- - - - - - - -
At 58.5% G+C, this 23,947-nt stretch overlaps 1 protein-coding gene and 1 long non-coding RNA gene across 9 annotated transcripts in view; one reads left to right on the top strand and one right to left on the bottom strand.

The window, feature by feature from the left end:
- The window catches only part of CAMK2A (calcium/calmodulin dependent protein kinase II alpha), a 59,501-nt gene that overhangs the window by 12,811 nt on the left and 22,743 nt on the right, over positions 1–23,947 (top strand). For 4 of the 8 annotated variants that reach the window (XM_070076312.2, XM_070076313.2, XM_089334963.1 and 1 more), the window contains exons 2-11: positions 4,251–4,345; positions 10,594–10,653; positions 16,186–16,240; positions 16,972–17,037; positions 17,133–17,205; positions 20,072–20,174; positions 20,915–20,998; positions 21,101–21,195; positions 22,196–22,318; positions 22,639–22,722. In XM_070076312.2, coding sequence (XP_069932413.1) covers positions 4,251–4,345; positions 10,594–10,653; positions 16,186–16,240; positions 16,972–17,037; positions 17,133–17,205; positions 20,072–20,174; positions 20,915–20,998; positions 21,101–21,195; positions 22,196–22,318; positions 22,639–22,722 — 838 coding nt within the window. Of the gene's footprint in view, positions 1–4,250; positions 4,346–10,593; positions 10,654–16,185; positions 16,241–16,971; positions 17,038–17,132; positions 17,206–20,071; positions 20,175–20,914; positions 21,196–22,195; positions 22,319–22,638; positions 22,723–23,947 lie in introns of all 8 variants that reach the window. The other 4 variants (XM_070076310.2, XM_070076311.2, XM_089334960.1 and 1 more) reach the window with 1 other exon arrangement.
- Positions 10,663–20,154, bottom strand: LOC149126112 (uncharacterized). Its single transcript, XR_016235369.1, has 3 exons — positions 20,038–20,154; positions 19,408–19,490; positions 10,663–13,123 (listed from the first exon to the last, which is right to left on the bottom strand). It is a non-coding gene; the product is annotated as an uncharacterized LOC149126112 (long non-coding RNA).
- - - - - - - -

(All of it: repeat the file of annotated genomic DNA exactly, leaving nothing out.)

At 58.5% G+C, this 23,947-nt stretch overlaps 1 protein-coding gene and 1 long non-coding RNA gene across 9 annotated transcripts in view; one reads left to right on the top strand and one right to left on the bottom strand.

The window, feature by feature from the left end:
- The window catches only part of CAMK2A (calcium/calmodulin dependent protein kinase II alpha), a 59,501-nt gene that overhangs the window by 12,811 nt on the left and 22,743 nt on the right, over positions 1–23,947 (top strand). For 4 of the 8 annotated variants that reach the window (XM_070076312.2, XM_070076313.2, XM_089334963.1 and 1 more), the window contains exons 2-11: positions 4,251–4,345; positions 10,594–10,653; positions 16,186–16,240; positions 16,972–17,037; positions 17,133–17,205; positions 20,072–20,174; positions 20,915–20,998; positions 21,101–21,195; positions 22,196–22,318; positions 22,639–22,722. In XM_070076312.2, coding sequence (XP_069932413.1) covers positions 4,251–4,345; positions 10,594–10,653; positions 16,186–16,240; positions 16,972–17,037; positions 17,133–17,205; positions 20,072–20,174; positions 20,915–20,998; positions 21,101–21,195; positions 22,196–22,318; positions 22,639–22,722 — 838 coding nt within the window. Of the gene's footprint in view, positions 1–4,250; positions 4,346–10,593; positions 10,654–16,185; positions 16,241–16,971; positions 17,038–17,132; positions 17,206–20,071; positions 20,175–20,914; positions 21,196–22,195; positions 22,319–22,638; positions 22,723–23,947 lie in introns of all 8 variants that reach the window. The other 4 variants (XM_070076310.2, XM_070076311.2, XM_089334960.1 and 1 more) reach the window with 1 other exon arrangement.
- Positions 10,663–20,154, bottom strand: LOC149126112 (uncharacterized). Its single transcript, XR_016235369.1, has 3 exons — positions 20,038–20,154; positions 19,408–19,490; positions 10,663–13,123 (listed from the first exon to the last, which is right to left on the bottom strand). It is a non-coding gene; the product is annotated as an uncharacterized LOC149126112 (long non-coding RNA).